Comparing tools is a difficult task because standard benchmarks are usually not available. We propose a Web application that supports a collaborative environment for the comparative analysis of design pattern detection tools.
Design pattern detection (DPD) is a topic that has received much attention in recent years. Finding design pattern (DP) instances in a software system can give useful hints for the comprehension and evolution of the system and can provide insight into the design rationale adopted during its development. Identifying design patterns is also important during the re-documentation process, in particular when the documentation is poor, incomplete, or out of date.
Several DPD approaches and tools have been developed, exploiting different techniques for detection, such as fuzzy logic, constraints solving techniques, theorem provers, template matching methods, and classification techniques. However, the results obtained by these tools are often quite unsatisfactory and differ from one tool to another. Many tools find pattern candidates which are false positives, missing other correct ones. One common difficulty in DPD is the so-called variant problem: DPs can be implemented in several different ways. These variants are the cause of the failure of most pattern instance recognition tools using rigid detection approaches, based only on canonical pattern definitions.
In fact, it is difficult to perform a comparative analysis of design pattern detection tools and only a few benchmark proposals for their evaluation can be found in the literature. In order to establish which are the best approaches and tools, it is important to agree on standard definitions of design patterns and to be able to compare results. The adoption by the DPD community of a standard benchmark would improve cooperation among the researchers and promote the reuse of existing tools instead of the development of new ones.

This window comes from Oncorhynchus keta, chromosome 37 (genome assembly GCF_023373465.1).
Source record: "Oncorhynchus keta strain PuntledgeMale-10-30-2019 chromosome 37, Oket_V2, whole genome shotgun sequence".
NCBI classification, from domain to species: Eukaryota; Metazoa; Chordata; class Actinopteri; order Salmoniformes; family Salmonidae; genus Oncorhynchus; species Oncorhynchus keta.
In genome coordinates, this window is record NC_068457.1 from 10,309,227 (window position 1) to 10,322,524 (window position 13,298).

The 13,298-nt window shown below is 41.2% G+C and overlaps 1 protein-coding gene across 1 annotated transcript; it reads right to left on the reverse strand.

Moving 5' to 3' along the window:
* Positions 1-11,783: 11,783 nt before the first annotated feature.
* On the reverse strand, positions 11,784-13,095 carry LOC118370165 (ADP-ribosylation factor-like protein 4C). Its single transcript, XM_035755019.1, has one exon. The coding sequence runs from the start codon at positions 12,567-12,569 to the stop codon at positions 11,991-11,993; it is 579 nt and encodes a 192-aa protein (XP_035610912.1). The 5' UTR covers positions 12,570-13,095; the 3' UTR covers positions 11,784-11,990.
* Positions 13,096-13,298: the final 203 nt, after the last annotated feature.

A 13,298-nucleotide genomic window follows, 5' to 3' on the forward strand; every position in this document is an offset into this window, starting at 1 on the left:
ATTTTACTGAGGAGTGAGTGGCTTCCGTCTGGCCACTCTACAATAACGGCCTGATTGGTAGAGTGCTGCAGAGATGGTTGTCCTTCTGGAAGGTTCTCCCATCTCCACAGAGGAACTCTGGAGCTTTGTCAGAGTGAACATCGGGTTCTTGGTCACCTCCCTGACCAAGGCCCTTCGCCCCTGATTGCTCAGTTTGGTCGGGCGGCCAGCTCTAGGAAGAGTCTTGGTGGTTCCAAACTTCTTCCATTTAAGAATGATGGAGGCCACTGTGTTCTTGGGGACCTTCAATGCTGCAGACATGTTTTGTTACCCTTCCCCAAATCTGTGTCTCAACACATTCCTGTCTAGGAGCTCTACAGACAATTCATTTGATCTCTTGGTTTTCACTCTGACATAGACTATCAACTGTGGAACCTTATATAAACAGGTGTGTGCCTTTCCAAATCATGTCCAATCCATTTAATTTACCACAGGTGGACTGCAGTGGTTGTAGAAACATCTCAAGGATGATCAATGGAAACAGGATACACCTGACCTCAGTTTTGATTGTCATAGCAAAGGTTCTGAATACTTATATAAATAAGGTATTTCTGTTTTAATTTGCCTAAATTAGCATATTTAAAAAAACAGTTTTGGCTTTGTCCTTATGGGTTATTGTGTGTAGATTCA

With this goal in mind, we have developed a benchmark web application to compare the results of DPD tools (see Figure 1). Subsequently we aim to extend and refine this application through the involvement of the community.
Figure 1: A schema of the benchmark definition process. Users upload tool analyses, contribuiting to the build up of a repository of DP instances. Each instance can be searched, analyzed and reviewed. The resulting data are used to create a benchmark of the associated tools by comparing their estimated precision rates.
Our approach is characterized by:
- a general meta-model for design pattern representation;
- a new way to compare the performance of different tools;
- the ability to analyze instances and validate their correctness.
Our aim is not only to introduce a “competition” between tools but also to create a container for design pattern instances that, through user testing and evaluation, will lead to the building of a large and “community validated” dataset for tool testing and benchmarking.
We are interested in integrating other comparison algorithms, preferably after discussions with and input from the DPD community, in order to let users choose the algorithm they think most appropriate. We are also investigating the possibility of installing some kind of web service that allows registered users to automatically upload their analysis into the application.
We have included in our benchmark application the contents of PMARt , a repository developed by Y. G. Guéhéneuc, that contains the pattern identification analysis of specific versions of different open source programs, in order to provide a good reference for comparing results and identifying correct instances. In addition, we have already uploaded some results provided by the following DPD tools: WoP, developed by J. Dietrich and C. Elgar, and DPD-Tool, a tool developed by N. Tsantalis, A. Chatzigeorgiou, G. Stephanides, and S. T. Halkidi.
We are interested in testing the correctness and completeness of our approach by exchanging data with other applications and models, such as DEEBEE (DEsign pattern Evaluation BEnchmark Environment), a web application for evaluating and comparing design pattern detection tools developed by L. Fulop, R. Ferenc, and T. Gyimothy.
The availability and simple interchange of DPD results could also be helpful to support DPD techniques such as those proposed by G. Kniesel and A. Binum, who compare different design pattern detection tools and propose a novel approach based on a synergy of proven techniques.
Through our online web application, we intend to provide a flexible underlying model and aim at supporting the comparison of DPD results in a collaborative environment.
University of Milan-Bicocca, Italy